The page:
Saturday, February 4, 2012

Boys Next Door closes in Germantown

Posted By on Sat, Feb 4, 2012 at 9:55 AM

I should probably start with a round of apologies for having blogged so sporadically of late. Too many projects and even more technological disaster have created a nearly perfect storm of distraction and psychological aversion. Nothing kills enthusiasm like typing a long and thoughtful piece only to watch it disappear when— as Sister Myotis might say— you "mash" the save button. That said, things seem to be working well enough and so it's time to get on with the show.

A day or so after dropping in on The Boys Next Door I received a call from Brent Davis, the executive director for Germantown Community Theater, which is never a bad thing. GCT has a longstanding reputation for cleaning up potty-mouthed plays and he wanted to know if I was surprised to hear a few F-bombs dropped at the Sunday matinee. I wasn't, especially—- and being entirely in agreement with Penn and Teller on the subject of profanity—- I wasn't really interested in talking about the things we do to appease the pinch-faced philistines who've been known to hold our theaters hostage with their purse strings.

Germantown is full of grownups too. And sometimes even the philistines in the crowd like to be treated like adults. But now I'm wandering far off course.

The Boys Next Door isn't a very good play. Or, maybe it's better to say that the show's situationally-linked vignettes are, in almost every case, more satisfying than the whole pizza pie. It is, however, a great vehicle for actors and GCT's production boasts some noteworthy performances by John Richard Reed, Marc Gill, Jeff White, Jason Gerhard, Joseph Johnson, Marler Stone, Emily Peckham, Tamara Wright, and James Dale Green.

The show revolves around Jack who's either a burned out social worker or a directionless slacker who can't stick with a job for more then eight months. He watches over a group home where several intellectually challenged men reside. The show walks a fine line between education and exploitation, with lots of uncomfortable laughter and some nicely managed but still too-obvious tugs at the heartstrings along the way.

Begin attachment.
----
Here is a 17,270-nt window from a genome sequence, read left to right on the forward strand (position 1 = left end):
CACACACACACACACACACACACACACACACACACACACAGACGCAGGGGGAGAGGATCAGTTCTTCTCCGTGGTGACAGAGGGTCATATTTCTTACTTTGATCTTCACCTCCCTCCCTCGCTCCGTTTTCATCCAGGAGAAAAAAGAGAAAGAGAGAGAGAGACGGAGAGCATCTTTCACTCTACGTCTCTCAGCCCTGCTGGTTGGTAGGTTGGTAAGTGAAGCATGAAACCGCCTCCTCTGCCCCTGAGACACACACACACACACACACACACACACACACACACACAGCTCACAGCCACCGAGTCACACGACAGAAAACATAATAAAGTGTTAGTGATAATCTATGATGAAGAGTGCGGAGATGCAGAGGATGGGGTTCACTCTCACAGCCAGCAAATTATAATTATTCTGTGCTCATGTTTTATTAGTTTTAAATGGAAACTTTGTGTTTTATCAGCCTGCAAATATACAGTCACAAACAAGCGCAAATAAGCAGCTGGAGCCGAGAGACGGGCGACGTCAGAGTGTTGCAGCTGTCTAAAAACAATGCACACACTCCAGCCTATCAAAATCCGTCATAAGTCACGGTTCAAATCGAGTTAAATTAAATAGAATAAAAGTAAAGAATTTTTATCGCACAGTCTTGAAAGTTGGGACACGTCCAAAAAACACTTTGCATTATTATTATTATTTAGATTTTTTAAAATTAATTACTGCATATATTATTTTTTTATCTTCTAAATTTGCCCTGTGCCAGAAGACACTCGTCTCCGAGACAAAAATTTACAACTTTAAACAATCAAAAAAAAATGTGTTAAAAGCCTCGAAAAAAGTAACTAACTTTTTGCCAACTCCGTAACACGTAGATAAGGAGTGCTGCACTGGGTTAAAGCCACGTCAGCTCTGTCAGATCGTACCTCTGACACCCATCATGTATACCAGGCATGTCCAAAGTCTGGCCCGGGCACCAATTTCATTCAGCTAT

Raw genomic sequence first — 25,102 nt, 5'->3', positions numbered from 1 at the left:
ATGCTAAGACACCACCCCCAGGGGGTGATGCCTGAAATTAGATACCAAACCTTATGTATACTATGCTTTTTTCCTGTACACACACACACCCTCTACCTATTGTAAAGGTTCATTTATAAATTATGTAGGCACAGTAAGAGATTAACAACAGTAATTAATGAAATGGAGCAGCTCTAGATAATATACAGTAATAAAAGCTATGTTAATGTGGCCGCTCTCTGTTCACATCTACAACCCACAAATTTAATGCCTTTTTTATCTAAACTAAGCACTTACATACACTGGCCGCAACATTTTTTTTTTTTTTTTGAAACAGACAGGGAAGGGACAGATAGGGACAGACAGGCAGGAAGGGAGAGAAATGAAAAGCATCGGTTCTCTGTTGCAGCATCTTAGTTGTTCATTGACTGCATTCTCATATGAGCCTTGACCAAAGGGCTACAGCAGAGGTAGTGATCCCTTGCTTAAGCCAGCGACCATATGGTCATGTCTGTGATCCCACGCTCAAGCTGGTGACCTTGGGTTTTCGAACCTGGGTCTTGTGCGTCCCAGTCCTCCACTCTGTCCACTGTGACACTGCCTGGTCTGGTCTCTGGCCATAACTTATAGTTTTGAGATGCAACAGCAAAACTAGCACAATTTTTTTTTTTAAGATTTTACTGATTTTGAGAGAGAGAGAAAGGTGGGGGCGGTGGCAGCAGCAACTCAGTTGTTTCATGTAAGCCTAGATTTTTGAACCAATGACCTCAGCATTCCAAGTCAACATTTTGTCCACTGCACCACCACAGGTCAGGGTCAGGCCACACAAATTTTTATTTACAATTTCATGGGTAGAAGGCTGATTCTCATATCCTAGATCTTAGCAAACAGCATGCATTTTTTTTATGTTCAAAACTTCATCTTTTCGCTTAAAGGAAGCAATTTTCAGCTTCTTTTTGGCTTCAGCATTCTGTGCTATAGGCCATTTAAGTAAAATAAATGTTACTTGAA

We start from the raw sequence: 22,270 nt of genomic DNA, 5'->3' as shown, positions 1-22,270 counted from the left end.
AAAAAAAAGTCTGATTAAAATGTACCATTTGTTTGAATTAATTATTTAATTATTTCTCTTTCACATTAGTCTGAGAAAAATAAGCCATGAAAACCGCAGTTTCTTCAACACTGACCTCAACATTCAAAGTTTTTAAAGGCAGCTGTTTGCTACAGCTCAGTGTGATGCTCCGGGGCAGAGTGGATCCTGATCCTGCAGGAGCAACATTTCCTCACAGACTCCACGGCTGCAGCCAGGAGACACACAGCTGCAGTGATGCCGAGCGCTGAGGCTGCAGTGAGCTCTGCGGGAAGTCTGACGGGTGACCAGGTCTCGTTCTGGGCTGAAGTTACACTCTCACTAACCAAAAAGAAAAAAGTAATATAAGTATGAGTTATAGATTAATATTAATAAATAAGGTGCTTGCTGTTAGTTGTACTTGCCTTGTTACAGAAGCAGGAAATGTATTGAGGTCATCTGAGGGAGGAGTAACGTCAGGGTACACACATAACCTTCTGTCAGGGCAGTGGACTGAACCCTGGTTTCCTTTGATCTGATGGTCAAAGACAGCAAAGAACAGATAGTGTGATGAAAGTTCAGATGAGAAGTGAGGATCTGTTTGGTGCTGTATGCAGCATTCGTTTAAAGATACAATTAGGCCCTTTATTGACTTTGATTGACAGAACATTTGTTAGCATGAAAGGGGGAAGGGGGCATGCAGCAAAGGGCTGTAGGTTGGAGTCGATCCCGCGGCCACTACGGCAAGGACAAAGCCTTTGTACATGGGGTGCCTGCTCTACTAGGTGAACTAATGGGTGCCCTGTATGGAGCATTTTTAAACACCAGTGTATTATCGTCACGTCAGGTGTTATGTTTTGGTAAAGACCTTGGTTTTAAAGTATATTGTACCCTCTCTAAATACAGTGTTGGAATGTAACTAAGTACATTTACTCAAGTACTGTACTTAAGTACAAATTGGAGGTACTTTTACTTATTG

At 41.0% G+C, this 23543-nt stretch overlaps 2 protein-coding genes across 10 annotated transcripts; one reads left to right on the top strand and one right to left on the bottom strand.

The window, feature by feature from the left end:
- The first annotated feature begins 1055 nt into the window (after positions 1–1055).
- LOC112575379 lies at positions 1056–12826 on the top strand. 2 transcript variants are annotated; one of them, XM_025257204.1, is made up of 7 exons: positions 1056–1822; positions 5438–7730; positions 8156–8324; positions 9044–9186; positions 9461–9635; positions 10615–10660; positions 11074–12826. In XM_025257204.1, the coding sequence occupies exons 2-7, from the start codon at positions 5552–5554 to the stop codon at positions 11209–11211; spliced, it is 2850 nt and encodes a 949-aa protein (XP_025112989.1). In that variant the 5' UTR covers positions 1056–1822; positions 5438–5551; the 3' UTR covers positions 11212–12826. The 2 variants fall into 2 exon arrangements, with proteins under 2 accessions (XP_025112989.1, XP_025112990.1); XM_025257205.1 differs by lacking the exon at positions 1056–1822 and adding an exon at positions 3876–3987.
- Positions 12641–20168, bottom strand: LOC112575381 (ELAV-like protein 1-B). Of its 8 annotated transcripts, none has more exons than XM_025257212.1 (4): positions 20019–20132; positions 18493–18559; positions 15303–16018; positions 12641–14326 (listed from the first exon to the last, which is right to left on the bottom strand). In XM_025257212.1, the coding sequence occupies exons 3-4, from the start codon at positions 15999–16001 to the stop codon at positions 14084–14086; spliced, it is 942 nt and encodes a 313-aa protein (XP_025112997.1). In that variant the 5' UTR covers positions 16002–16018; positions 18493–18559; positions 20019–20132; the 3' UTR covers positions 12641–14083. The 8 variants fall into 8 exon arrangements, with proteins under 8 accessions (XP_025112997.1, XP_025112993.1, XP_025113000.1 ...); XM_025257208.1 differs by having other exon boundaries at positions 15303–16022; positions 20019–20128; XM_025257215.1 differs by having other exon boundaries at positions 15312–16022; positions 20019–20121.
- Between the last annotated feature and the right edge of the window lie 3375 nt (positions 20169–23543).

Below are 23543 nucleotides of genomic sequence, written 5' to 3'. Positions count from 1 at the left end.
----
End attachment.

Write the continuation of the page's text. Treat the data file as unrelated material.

I spent two very rewarding years working to create original plays for a group of young adults with a spectacular inventory of special needs. We worked together, ate pizza together, played games, sang and everybody danced, even if they were in a wheelchair. And they all shared their lives with me, telling stories about everything from their day to day struggles with para-transit to romantic fantasies inspired by Disney cartoons to awkwardly candid, and hilariously self-aware accounts of stolen moments and sexual misadventure. There was a lot of comedy and a lot of tragedy and although a lot of these wonderful people would require help for the rest of their lives, there was a lot of personal growth and against-the-odds victories seemed to happen every day. Based on that experience I can say with some authority that Tom Griffin's characters are very real. But they are also incomplete. The exploitation and traumas he hints at are ultimately as superficial as Jack's great epiphany: "I change, but they never do." Or something like that.

The Boys Next Door closes Sunday and fans who value good acting over good writing (cussing not withstanding) may want to give it a spin.

Tamara Wright and Jason Gerhard make a lovely couple and their dances are more inspiring than a vintage clip of Fred and Ginger.

Marler Stone, who pulled double duty as an actor and director, has done better work on both sides of the footlights. His thoughtful use of original music gives the production a cinematic feel and flow. It helps to give the play's weak narrative a little muscle.

For more information: This.

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